Skip to main content

Insurance Industry (Genetic Information)

Volume 406: debated on Wednesday 11 June 2003

The text on this page has been created from Hansard archive content, it may contain typographical errors.

To ask the Chancellor of the Exchequer what measures are planned to ensure that people identified with hereditary or latent genetic predispositions toward certain conditions are not unfairly discriminated against by insurance companies and other financial service providers. [118165]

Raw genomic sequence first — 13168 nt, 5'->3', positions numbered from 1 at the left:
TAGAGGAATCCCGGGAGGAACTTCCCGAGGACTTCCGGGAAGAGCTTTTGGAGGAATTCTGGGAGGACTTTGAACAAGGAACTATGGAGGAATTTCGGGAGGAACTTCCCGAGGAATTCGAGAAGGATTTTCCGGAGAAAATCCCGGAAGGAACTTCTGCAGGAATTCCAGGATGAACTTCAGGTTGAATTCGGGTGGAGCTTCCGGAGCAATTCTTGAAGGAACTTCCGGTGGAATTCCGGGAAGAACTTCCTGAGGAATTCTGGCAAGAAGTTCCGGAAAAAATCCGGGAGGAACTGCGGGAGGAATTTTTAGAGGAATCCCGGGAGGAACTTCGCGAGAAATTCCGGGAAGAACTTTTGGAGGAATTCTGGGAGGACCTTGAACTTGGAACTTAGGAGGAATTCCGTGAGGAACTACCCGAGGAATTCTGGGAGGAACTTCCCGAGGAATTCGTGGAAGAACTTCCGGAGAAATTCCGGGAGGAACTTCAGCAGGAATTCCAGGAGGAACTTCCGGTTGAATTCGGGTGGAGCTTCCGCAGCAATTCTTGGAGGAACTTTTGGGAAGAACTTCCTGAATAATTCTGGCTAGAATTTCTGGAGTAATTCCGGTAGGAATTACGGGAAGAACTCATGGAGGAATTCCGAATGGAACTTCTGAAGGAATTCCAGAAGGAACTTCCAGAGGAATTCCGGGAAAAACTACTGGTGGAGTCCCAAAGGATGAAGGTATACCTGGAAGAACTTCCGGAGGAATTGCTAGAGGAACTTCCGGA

The Government is committed to working with the industry, patient groups and other stakeholders to formulate and agree a long term policy on the use of genetic information by insurance companies. The Association of British Insurers' Genetic Testing Code of Practice provides that insurance applicants must not be asked to undergo a genetic test in order to obtain insurance. Under a five year moratorium introduced in October 2001, a person can apply for a total of up to £500,000 of life insurance and £300,000 of certain types of health insurance without having to tell the insurer the results of any predictive tests already taken. If insurance above these amounts is required, insurers may only take into account the results of genetic tests which the Government's Genetics and Insurance Committee has decided are reliable and relevant for that type of insurance. The Committee provides independent scrutiny of compliance with the ABI Code of Practice and the moratorium and can consider unresolved complaints from insurance applicants about the way an insurance company has dealt with their application under the moratorium.